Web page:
Gift of commercial annuity

Gift of commercial annuity

Forum topic posted in Forum on 2 September 2008| 10 comments
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Joined: 03/21/2008
Points: 45
Anyone dealt with the valuation (and any other pitfalls) of a gift of a commercial deferred annuity to a public charity?

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Joined: 11/16/2014
Points: 0
Re: Gift of commercial annuity

I want to use all of a taxable annuity I just received to fund a 501(c)(3) I'm setting up. Since I account on a cash basis, since the money never touches my hands, this does not count as income for me, right?

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Joined: 10/15/2009
Points: 20
agree with you that The
agree with you that The charity will certainly benefit from the current gift, thank you for article.
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Joined: 03/21/2008
Points: 45
Thanks
...to all for your thoughts and insights. Brent and Walter, I agree, and it does seem that we need favorable facts and/or a particularly motivated donor to do this. So far as the CGA comments, interesting and I hadn't considered that. It certainly might be a sweetener in this case.
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Joined: 11/01/2007
Points: 30
Annuity Gifting
One more thought on gifting a commercial non-qualified deferred annuity to fund a CGA...with all of the anti-money laundering sentiment that is swirling in these waters, you may wind up exposing the donor to more financial disclosure than they are comfortable with. Goliath lost.
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Joined: 06/16/2004
Points: 15
Gift of Commercial Annuity
Although CGAs are often effective to spread out taxable income, in the case of a commercial annuity the taxable event occurs immediately on the transfer. Therefore, the income would be still all be reported in the current year.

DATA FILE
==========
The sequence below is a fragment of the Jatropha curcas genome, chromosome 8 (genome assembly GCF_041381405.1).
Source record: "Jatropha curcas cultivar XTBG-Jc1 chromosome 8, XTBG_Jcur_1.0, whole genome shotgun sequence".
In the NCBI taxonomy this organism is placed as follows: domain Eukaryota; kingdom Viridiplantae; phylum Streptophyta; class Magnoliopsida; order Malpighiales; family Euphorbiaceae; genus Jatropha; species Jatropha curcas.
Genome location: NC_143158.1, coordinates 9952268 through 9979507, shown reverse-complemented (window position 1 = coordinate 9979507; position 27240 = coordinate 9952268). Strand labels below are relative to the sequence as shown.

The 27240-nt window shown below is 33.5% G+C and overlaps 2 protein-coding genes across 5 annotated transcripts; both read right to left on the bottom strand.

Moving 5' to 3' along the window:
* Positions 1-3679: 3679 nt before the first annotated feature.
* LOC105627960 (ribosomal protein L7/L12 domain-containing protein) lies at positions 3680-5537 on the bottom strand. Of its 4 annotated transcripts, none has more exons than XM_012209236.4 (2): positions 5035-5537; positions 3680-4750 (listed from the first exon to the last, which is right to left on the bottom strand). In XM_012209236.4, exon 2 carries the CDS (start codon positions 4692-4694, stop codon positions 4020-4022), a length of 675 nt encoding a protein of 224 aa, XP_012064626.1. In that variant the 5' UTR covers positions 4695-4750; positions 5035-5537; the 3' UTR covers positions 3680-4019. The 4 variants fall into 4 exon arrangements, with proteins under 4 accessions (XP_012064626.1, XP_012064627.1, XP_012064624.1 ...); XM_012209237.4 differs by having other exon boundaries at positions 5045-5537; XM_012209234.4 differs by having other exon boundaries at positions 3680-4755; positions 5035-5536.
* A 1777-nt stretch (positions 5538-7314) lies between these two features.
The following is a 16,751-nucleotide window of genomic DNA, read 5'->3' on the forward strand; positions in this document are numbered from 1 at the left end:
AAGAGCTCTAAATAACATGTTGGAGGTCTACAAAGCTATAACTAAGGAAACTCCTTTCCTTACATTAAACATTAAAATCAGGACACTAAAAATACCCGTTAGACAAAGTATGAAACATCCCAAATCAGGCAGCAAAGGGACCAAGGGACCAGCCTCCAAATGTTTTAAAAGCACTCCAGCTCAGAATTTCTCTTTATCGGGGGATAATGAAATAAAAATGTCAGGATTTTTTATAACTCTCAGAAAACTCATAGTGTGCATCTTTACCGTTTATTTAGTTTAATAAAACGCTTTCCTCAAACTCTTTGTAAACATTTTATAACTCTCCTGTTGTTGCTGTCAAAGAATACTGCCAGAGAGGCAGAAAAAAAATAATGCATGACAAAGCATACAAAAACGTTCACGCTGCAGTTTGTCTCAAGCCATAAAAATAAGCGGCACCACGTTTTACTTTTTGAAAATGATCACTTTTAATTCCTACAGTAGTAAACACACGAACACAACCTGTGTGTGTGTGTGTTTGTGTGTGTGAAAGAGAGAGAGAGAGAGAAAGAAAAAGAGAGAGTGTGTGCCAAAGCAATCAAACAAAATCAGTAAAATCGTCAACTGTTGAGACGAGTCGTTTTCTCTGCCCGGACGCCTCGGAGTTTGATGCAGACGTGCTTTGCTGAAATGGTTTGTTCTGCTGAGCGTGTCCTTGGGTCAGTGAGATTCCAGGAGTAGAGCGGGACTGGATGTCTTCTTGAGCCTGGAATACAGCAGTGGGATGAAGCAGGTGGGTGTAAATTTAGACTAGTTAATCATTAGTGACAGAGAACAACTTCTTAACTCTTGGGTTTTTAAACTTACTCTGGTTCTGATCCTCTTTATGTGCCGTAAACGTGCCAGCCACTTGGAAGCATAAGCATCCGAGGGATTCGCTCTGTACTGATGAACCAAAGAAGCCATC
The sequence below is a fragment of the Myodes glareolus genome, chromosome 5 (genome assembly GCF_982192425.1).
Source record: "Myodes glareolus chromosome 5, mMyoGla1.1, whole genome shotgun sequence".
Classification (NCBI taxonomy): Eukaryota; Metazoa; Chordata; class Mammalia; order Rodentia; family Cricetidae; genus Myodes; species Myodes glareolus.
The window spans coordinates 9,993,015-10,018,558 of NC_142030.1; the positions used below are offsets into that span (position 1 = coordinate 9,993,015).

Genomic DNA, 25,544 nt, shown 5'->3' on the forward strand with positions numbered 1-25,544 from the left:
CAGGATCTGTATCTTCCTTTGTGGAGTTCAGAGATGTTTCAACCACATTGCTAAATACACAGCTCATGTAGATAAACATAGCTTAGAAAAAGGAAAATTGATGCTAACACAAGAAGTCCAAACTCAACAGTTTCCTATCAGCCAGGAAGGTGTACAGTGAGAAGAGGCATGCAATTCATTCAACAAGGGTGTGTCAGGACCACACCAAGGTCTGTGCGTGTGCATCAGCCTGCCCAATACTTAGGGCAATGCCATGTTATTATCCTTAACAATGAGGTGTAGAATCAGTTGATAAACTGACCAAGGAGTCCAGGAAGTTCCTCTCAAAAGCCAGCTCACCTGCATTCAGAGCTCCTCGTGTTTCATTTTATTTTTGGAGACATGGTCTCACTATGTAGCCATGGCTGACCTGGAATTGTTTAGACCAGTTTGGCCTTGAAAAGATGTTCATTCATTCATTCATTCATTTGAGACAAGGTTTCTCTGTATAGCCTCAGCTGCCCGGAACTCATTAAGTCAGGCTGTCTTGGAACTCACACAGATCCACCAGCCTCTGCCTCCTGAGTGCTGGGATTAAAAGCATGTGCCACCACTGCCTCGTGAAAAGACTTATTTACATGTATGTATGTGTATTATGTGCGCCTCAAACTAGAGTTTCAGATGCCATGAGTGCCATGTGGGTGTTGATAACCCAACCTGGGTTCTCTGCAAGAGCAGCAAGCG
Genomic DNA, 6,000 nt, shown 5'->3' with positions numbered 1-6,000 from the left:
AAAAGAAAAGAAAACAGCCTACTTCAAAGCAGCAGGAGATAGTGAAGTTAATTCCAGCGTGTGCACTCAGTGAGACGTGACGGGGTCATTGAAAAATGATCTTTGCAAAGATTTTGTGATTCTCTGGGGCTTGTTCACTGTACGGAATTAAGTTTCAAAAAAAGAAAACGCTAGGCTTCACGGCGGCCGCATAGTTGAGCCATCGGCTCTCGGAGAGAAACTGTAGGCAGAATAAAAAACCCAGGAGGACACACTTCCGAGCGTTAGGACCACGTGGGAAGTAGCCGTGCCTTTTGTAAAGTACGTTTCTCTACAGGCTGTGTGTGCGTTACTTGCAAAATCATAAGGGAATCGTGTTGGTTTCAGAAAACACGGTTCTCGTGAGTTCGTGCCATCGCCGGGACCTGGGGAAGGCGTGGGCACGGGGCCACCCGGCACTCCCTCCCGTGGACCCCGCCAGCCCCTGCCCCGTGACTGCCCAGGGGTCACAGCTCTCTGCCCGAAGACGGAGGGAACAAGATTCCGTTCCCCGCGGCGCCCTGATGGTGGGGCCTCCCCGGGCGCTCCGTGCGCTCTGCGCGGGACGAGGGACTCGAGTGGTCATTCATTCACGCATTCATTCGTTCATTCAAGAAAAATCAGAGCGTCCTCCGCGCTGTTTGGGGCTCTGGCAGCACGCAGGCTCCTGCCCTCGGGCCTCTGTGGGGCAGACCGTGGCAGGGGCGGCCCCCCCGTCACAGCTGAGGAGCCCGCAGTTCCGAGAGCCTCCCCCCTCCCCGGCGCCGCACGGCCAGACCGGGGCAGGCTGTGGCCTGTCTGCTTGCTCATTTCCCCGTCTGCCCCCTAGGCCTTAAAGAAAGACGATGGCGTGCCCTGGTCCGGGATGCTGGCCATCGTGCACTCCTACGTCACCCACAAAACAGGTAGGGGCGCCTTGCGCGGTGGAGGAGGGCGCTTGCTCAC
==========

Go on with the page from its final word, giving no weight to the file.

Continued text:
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Joined: 01/12/2000
Points: 45
Gift of Commercial Annuity
If you funded a charitable gift annuity with a commercial annuity that would have taxable ordinary income to the donor if given outright to a charity, wouldn't the donor be able to spread the taxation of that gain over a number of years? Is so, this would seem to be an option that a donor may wish to consider. Thoughts?
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Joined: 11/01/2007
Points: 30
Tax Hit
Great concept, but the donor would still have the up front tax hit on the appreciated gain upon the ownership change. What may work is the donation of a qualified annuity if you can combine it with other appreciated assets to then fund a CGA. Don't think that you would have enough of a gain in most qualified plans to make it work otherwise. Just a thought. Goliath lost.
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Joined: 08/15/2003
Points: 15
Gift of commercial annuity
Assuming it is a deferred annuity, the gift causes the owner of the annuity to be taxed on any deferred gain. For example, John buys a deferred annuity and pays a $20,000 premium. Some years later, when the value of the annuity is $30,000 (and assuming he has done nothing to change his basis), he gifts the annuity to a charity, his children or anyone other than his wife. In the year he makes the gift, John has $10,000 of taxable income. IRC
Brent Dunn's picture
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Joined: 03/28/2002
Points: 45
gift of a commercial annuity
Jeremy, Even if the insurance company allowed the ownership to change from the individual to the charity, I believe the tax consequence would be the same as the individual cashing in the annuity, then contibuting the cash. If the current annuity value is greater than the amount contributed by the individual, the difference will be taxed as ordinary income to the individual. Giving this type of asset is not as favorable as giving an appreciated stock, where the capital gain is avoided by the donor. The amount of the deduction and the tax savings from the deduction may be greater than the amount of the tax liability from cashing in the annuity. The donor may enjoy some current tax savings, and the asset will be out of his estate. The charity will certainly benefit from the current gift. An alternative would be to name the charity as the benefiary of the annuity, but that means the charity must wait for the gift (until the annuitant dies), and the donor will forgoe any current income tax benefits.
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Joined: 05/07/2007
Points: 75
Gift of Commercial Annuity
Jeremy is correct under code section 72(e)
7520 Rates: November 2.4% October 2.2% September 2.4%

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